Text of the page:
Swimming and stationary cycling are excellent non-weight bearing exercises, and may be recommended.

Walking, jogging and low-impact aerobics programs are good choices when weight-bearing exercise is to be considered.

Heavy weightlifting, or similar activities that require straining, are discouraged.

Bicycle riding, especially during the second and third trimesters, should be avoided because of changes in balance and the risk of falling.

Intensity: Pregnancy is probably not a time for serious competition.

For women who are continuing their regular exercise regimen during pregnancy, exercise intensity should not exceed pre-pregnancy levels.

The intensity of exercise should be regulated by how hard a woman believes she is working. Moderate to hard is quite safe for a woman who is accustomed to this level of exercise.

Exercise: A healthy woman with a normal pregnancy may either continue her regular exercise regimen.


5 Factors that stimulate Muscle Growth…


5 Factors that stimulate Muscle Growth…

#1 Stretching Tension.
#2 Contraction Tension.
#3 Time Under Tension.
#4 Muscle Burn.
#5 Muscle Pump.

#1 Stretching Tension.

This happens during the negative phase where a weight is lowered & during which the muscle resists the pull of the weight.
This weight-muscle confrontation damages the fibres, forcing the body to repair itself & then to grow 🙂

The stretching tension is a powerful signal for growth.

This is why I sometimes tell you to slow down during the negative phase of weight training.

#2 Contraction Tension.

When a muscle has difficulty contracting because of the force exerted by a very heavy weight, the muscle must strengthen itself. To ensure that you provoke a significant muscle-building response, you must continually apply force on your muscles by using heavier & heavier weights.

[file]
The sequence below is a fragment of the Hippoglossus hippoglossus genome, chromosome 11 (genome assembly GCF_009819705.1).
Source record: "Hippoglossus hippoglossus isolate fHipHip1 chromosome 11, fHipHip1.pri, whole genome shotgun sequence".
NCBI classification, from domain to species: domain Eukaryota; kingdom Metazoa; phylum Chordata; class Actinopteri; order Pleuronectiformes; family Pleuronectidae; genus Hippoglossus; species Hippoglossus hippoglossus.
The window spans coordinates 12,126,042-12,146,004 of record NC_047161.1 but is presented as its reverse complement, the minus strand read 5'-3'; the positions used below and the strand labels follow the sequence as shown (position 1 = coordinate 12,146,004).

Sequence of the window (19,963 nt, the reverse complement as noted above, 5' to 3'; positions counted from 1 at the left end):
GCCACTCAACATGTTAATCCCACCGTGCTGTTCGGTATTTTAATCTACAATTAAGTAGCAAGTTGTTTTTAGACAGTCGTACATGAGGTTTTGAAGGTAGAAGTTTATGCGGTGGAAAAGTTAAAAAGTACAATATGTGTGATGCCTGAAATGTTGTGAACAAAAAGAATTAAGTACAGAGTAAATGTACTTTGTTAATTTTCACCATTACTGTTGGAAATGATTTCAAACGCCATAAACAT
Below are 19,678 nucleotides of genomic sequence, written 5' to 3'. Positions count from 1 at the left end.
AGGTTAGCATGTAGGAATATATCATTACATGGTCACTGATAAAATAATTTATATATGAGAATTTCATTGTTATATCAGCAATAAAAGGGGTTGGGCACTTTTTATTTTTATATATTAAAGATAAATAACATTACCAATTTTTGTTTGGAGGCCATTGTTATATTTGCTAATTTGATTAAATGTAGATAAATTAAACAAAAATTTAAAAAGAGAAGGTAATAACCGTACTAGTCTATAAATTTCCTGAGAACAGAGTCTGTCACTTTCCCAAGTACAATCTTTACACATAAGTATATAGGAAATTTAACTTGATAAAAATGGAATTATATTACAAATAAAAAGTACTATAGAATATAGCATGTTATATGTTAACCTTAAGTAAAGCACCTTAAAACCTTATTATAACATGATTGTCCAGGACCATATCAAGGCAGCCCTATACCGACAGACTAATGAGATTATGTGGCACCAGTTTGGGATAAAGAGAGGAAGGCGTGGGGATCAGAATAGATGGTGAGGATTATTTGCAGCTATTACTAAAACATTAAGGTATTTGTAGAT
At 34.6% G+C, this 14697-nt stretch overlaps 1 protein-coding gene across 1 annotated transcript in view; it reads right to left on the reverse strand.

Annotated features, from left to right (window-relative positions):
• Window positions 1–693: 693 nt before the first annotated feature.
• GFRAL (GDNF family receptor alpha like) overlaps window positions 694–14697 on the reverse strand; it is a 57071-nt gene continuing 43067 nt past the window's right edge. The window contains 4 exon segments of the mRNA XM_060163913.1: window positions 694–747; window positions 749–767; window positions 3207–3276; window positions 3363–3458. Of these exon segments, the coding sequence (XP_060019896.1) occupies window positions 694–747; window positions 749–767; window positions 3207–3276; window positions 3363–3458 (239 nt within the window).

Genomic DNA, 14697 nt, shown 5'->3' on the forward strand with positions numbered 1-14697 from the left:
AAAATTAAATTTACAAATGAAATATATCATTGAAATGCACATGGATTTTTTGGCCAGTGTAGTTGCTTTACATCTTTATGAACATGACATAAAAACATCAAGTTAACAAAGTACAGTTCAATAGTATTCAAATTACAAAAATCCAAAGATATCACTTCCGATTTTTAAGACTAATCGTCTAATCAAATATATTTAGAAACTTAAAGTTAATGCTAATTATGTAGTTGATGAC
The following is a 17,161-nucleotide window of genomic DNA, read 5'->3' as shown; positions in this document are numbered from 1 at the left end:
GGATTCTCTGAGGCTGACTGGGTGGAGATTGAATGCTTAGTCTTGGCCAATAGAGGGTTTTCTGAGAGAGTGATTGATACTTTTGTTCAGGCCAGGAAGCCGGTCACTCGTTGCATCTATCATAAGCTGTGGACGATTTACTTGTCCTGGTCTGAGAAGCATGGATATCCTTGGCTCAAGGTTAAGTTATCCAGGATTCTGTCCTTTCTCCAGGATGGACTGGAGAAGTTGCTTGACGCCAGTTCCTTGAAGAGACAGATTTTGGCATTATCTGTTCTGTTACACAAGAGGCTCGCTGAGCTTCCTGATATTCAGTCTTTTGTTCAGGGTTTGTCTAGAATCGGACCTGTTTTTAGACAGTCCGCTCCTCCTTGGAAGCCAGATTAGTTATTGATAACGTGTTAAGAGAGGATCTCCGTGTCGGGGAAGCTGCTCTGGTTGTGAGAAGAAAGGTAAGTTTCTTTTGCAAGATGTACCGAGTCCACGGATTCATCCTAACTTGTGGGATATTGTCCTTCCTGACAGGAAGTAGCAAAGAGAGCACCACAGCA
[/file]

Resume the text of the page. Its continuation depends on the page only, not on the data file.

#3 Time Under Tension.

The amount of time the muscle remains under tension plays a fundamental role in muscle growth. The heavier the weight you use, the fewer repetitions you can perform. Therefore, the total time under tension will be shorter.

If you use a light weight, the time under tension will be longer, but the force of the contraction will be too weak for your muscles to take notice of the growth signal.

You must find a compromise between absolute tension & time under tension.

#4 Muscle Burn.

The burn you feel signifies the arrival of lactic acid & that they have reached the end of what they can endure metabolically. Enduring this burn as long as possible takes the muscles to the edge of metabolic rupture. Because the muscle fibres are invaded by acid, the anabolic signal is more chemical than mechanical here. Muscle burn is another means of progressing that is different from the heavy, traumatic work that exploits the three preceding factors.

#5 Muscle Pump.

As you continue doing repetitions your muscles fill with blood. This is called a muscle pump. This blood flow brings nutrients and “deforms” the muscles in an unusual fashion. The more intense the muscle pump is, the more the muscle fibres are pressed against each other.

However, this mechanical constraint is only a weak stimulant. Because muscle pump training is not traumatic, it can be done frequently, especially as a way to accelerate recuperation.